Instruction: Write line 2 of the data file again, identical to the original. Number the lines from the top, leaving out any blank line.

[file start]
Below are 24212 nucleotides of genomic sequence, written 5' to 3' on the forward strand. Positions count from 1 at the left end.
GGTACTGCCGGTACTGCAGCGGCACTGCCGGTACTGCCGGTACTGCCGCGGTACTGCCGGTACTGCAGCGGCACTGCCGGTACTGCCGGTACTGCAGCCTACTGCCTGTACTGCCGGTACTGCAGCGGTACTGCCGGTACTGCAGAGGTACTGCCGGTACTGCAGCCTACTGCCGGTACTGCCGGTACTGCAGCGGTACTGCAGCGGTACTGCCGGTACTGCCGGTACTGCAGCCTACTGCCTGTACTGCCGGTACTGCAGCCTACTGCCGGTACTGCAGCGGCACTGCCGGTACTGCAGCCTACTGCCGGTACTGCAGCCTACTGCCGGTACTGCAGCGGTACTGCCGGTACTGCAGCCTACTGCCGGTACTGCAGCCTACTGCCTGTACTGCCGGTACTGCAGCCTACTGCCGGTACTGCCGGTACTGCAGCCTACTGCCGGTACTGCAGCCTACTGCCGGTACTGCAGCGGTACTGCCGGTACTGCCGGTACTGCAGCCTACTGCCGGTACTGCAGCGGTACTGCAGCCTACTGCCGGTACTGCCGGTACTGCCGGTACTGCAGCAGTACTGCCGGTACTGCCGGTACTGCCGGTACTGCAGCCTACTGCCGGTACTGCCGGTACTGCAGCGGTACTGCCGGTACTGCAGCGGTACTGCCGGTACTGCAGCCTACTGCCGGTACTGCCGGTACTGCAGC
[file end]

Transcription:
GGTACTGCCGGTACTGCAGCGGCACTGCCGGTACTGCCGGTACTGCCGCGGTACTGCCGGTACTGCAGCGGCACTGCCGGTACTGCCGGTACTGCAGCCTACTGCCTGTACTGCCGGTACTGCAGCGGTACTGCCGGTACTGCAGAGGTACTGCCGGTACTGCAGCCTACTGCCGGTACTGCCGGTACTGCAGCGGTACTGCAGCGGTACTGCCGGTACTGCCGGTACTGCAGCCTACTGCCTGTACTGCCGGTACTGCAGCCTACTGCCGGTACTGCAGCGGCACTGCCGGTACTGCAGCCTACTGCCGGTACTGCAGCCTACTGCCGGTACTGCAGCGGTACTGCCGGTACTGCAGCCTACTGCCGGTACTGCAGCCTACTGCCTGTACTGCCGGTACTGCAGCCTACTGCCGGTACTGCCGGTACTGCAGCCTACTGCCGGTACTGCAGCCTACTGCCGGTACTGCAGCGGTACTGCCGGTACTGCCGGTACTGCAGCCTACTGCCGGTACTGCAGCGGTACTGCAGCCTACTGCCGGTACTGCCGGTACTGCCGGTACTGCAGCAGTACTGCCGGTACTGCCGGTACTGCCGGTACTGCAGCCTACTGCCGGTACTGCCGGTACTGCAGCGGTACTGCCGGTACTGCAGCGGTACTGCCGGTACTGCAGCCTACTGCCGGTACTGCCGGTACTGCAGC